In the three years following the Boyden group's pioneering demonstration, other labs reported success in using AAV to deliver opsin genes into the NHP brain, generating neuron populations that could be reliably manipulated by light. But these experiments initially offered little value beyond proof of concept. “In rodent studies, there were many examples of behavior being modulated with opsins, but people could not really get a solid behavioral change in monkeys,” says Adriana Galvan, a neuroscientist at Emory University.
Several obstacles have made it challenging to take NHP optogenetics to the next level. The most obvious is size; for example, the macaque brain contains roughly 100 times as many neurons as the mouse brain. “It's a question of volume,” says Galvan. “You need to reach a larger number of neurons in the primate brain to see a similar change in behavior like you would in rodents.”
Injections of AAV do not spread far in the brain, which means only small numbers of neurons will receive the opsin gene. This makes multiple doses necessary to effect a meaningful response. “If you want to cover the motor or somatosensory area of a monkey brain, you have to do tens or even hundreds of injections,” says Yazdan. Several groups have achieved success in this fashion, but she notes that such large numbers of injections can require multiple day-long sessions and increase the risk of damaging the brain. As an alternative, her team has employed an approach in which large volumes of virus are delivered into the brain, allowing them to spread evenly across much bigger swaths of tissue3. Using this approach, Yazdan's group can introduce opsin into square-centimeter-scale patches of cortex with 70-80% efficiency and minimal tissue damage.
The flip side of this problem is that it can also be challenging to deliver adequate light to these larger volumes of opsin-expressing neurons. In the first successful demonstration of optogenetically-modified behavior in NHPs, Wim Vanduffel's team at KU Leuven Medical School shed more light on the problem by using two fiber-optic probes rather than one4. Alternative probe designs are also proving useful. Whereas most groups have uses fiber optics that just emit light at their tip, Leah Acker of Duke University and Robert Desimone at MIT developed 'omnidirectional' probes that spray light in every direction, simultaneously illuminating volumes of up to 10 cubic millimeters5. Yazdan's team has been able to illuminate even larger areas of the brain by embedding semi-transparent arrays of electrodes under a clear 'window' in the skull. This makes it possible to optogenetically manipulate many patches of neurons in parallel3. “We could record from about 2 cm2 of cortex, with the ability to record and maintain optical access for simultaneous stimulation,” she says.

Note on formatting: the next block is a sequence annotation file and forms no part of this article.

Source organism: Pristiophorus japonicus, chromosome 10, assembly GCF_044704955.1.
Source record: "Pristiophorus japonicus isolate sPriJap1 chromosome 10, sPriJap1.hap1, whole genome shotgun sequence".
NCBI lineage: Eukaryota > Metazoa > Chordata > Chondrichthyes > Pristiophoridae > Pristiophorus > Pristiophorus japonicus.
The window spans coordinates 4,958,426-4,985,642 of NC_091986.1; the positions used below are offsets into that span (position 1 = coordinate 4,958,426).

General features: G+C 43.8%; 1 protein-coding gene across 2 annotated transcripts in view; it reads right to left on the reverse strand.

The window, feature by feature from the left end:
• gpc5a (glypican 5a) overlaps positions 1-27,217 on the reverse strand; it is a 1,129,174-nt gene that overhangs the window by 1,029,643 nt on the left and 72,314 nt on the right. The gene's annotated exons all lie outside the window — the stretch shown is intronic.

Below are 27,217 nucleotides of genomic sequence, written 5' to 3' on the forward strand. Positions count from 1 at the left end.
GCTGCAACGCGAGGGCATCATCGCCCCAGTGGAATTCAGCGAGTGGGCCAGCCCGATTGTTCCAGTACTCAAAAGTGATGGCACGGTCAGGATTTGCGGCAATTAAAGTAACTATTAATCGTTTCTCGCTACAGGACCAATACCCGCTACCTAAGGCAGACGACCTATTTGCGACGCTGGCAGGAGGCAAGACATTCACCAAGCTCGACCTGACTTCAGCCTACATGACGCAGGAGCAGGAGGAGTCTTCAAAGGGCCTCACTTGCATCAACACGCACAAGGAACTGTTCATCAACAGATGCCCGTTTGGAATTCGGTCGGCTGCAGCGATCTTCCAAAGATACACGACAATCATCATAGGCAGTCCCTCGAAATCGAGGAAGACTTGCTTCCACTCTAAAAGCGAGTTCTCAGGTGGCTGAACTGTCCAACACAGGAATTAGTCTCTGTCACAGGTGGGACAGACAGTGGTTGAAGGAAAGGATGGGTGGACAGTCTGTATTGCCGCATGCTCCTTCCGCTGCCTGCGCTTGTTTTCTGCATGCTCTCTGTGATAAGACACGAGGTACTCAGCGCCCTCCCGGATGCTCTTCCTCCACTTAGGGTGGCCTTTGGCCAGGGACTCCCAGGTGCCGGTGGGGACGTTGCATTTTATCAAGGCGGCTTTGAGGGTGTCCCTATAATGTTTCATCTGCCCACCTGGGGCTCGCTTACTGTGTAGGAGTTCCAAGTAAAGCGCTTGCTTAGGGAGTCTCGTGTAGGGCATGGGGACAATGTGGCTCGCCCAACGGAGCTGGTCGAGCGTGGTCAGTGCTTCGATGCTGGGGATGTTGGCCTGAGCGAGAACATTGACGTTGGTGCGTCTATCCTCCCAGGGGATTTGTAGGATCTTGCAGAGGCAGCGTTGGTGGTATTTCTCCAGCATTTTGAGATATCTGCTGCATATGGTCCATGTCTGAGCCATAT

Brain tissue is densely crowded, and some light wavelengths travel through it better than others. Unfortunately, the blue light that activates channelrhodopsin-2 is not best suited for this voyage, as it tends to scatter. As a solution, Boyden's group and others have engineered alternative opsins that respond to red light, expanding the radius of activation that can be achieved with optogenetic experiments. “It goes deeper into the brain than other colors because it's the one color that blood does not absorb,” says Boyden, noting that his collaborators have used one such opsin to modulate visual behavior in macaques by manipulating cells deep within the cerebral cortex5.
Even well-defined structures in the primate brain can contain a host of different types of neurons, which react to distinct chemical signals. In some cases, one can rely on the physical 'wiring' of neurons to decide which cells to target and which cells to monitor, but there has also been a lot of effort to develop genetic strategies for limiting opsin expression to select subsets of cells. For example, one can tether opsin genes to cell type-specific regulatory DNA sequences known as promoters. One can only cram so much DNA into an AAV particle, however, and so researchers have had to get creative. When Stauffer decided that he wanted to selectively manipulate only neurons that synthesize and release the neurotransmitter dopamine, he collaborated with Boyden to develop a two-virus, cell-specific optogenetic system1. One carries the inactive opsin gene, which is only turned on in the presence of a second, 'activator' virus powered by a dopamine neuron-specific promoter. As a result, his team was able to achieve remarkably specific optogenetic manipulation of this one neuronal subtype.
With such tricks and tools at hand, a growing number of researchers have successfully used optogenetics to elicit specific behavioral effects in monkeys. These are not dramatic—but according to Sheinberg, there has been growing recognition that mirroring the powerful effects seen in rodent optogenetics is somewhat unrealistic, and perhaps not even desirable. “One of the reasons we use primates as a model is because they are capable of pretty sophisticated behavioral experiments – not so different from what people can do,” he says.